The United Kingdom, France and Germany had invoked the JCPOA Dispute Resolution Mechanism (DRM) as early as in January this year. With the next Review Conference of the Treaty on the Non-Proliferation of Nuclear Weapons (NPT) set to take place in New York from April 27 to May 22, 2020, Iran’s threat to abandon the NPT if the European Union takes the matter to the UN Security Council (UNSC) may yet only be bluster, but the failure of the DRM process would certainly put Iran on a collision course with the UNSC. A sympathetic China, which holds the rotational presidency of the UNSC for March, should diminish that prospect, albeit only temporarily. As things stand, the terms of UNSC Resolution 2231, which had removed UN sanctions against Iran in the wake of the JCPOA, are reversible and the sanctions can be easily restored. That eventuality would prove disastrous, compounding Iran’s current woes.

While recognising that cocking a snook at the NPT in the run-up to the NPT RevCon and the U.S. presidential elections will invite retribution, Iran may use the global preoccupation with the pandemic to seek a whittling down of sanctions and to continue its nuclear programme. In the event that the NPT RevCon is postponed due to the prevailing uncertainty, Iran may yet secure some more breathing time.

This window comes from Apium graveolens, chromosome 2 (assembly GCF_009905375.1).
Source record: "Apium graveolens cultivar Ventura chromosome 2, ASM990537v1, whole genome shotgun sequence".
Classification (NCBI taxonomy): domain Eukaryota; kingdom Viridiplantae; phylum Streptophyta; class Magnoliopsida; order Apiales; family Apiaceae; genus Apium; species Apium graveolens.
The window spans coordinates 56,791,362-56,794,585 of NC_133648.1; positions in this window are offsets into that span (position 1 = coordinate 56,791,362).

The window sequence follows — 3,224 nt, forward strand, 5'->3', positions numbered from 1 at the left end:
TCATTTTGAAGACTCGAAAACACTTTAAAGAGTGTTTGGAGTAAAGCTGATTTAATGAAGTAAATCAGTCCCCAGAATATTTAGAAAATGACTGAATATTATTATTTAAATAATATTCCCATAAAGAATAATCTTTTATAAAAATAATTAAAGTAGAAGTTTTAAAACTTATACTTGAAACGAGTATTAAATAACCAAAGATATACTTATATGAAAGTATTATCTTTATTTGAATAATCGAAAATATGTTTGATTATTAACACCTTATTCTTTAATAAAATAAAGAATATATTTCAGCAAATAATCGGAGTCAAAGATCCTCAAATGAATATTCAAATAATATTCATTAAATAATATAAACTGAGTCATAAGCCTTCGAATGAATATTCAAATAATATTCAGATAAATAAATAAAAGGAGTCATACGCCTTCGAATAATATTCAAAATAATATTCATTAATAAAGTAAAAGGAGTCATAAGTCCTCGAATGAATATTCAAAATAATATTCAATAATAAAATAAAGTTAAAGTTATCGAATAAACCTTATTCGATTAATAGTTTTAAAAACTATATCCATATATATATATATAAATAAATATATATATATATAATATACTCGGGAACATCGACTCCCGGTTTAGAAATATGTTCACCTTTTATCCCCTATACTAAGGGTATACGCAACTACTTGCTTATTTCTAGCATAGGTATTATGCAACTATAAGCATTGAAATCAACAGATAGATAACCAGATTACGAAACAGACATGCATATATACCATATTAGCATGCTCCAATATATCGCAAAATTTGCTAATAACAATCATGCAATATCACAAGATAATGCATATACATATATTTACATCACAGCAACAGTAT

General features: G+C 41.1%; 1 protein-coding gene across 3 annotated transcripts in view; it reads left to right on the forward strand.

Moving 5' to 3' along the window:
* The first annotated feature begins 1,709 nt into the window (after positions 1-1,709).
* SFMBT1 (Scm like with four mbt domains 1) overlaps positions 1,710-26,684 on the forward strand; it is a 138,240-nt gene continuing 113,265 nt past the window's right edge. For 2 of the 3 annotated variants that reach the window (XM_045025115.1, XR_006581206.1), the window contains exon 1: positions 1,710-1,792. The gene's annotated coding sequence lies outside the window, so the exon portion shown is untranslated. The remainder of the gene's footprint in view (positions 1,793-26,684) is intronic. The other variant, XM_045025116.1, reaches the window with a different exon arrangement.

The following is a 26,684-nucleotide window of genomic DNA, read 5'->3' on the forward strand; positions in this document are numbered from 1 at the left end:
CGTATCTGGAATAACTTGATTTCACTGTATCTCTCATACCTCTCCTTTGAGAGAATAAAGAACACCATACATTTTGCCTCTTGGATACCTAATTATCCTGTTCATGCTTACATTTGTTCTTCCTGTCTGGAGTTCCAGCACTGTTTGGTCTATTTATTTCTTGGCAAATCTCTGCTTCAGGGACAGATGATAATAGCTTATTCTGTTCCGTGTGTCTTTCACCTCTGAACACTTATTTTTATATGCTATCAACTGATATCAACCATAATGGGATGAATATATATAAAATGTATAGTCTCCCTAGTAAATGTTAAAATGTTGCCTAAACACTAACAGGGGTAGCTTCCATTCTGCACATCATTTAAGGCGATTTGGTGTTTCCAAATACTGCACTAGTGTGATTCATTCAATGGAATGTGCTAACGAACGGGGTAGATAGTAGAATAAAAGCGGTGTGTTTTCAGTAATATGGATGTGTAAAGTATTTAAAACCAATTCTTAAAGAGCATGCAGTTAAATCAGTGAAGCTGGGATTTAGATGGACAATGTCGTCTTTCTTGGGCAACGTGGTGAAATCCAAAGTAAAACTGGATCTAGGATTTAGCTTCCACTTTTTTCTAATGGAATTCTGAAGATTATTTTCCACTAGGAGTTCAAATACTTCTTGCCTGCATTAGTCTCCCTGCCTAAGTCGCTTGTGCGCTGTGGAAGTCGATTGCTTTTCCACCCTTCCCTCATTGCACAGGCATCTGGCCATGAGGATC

Ties with China

Meanwhile, the U.S. continues to implement its “maximum pressure policy”. China remains the only major country that continues to defy U.S. sanctions and buy oil from Iran, apart from a small quantum that goes to Syria.

The sale of oil to China, however, does little to replenish Iran’s coffers. China is eschewing payments in order to avoid triggering more sanctions against Chinese entities. According to reports, Iran uses the credit to service its debt to China Petrochemical Corp (Sinopec) and China National Petroleum Corp (CNPC) for the development of Iran’s super-giant Azadegan and Yadavaran oil fields.

When seen in the context of the trilateral naval exercise between China, Iran and Russia in the Strait of Hormuz in the end of December 2019 codenamed “Marine Security Belt”, these developments suggest a further consolidation of Sino-Iran ties in a region of great importance to India. Over time, this could expand into a “Quad” involving China’s “all-weather friend” Pakistan in the Indian Ocean and the northern Arabian Sea, with broader implications for India as well as the “Free and Open” Indo-Pacific.

The first round of Iran’s parliamentary elections in February showed that the hardliners are firmly ensconced. The fundamental underpinnings of Iran’s foreign policy are likely to remain unchanged. Yet, the rapid spread of the coronavirus in the region creates fresh possibilities for cooperation between Iran and its neighbours, if regional tensions are relegated to the back-burner. Prime Minister Narendra Modi’s initiative to develop a coordinated response to the pandemic in the South Asian Association for Regional Cooperation framework, indeed, sets a laudable example. Much though will depend on Iran’s willingness to rein in its regional ambitions and desist from interference in the domestic affairs of others.

Sujan R. Chinoy, a former Ambassador of India, is currently the Director General of the Manohar Parrikar Institute for Defence Studies and Analyses, New Delhi

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Printable version | May 12, 2021 12:27:06 AM |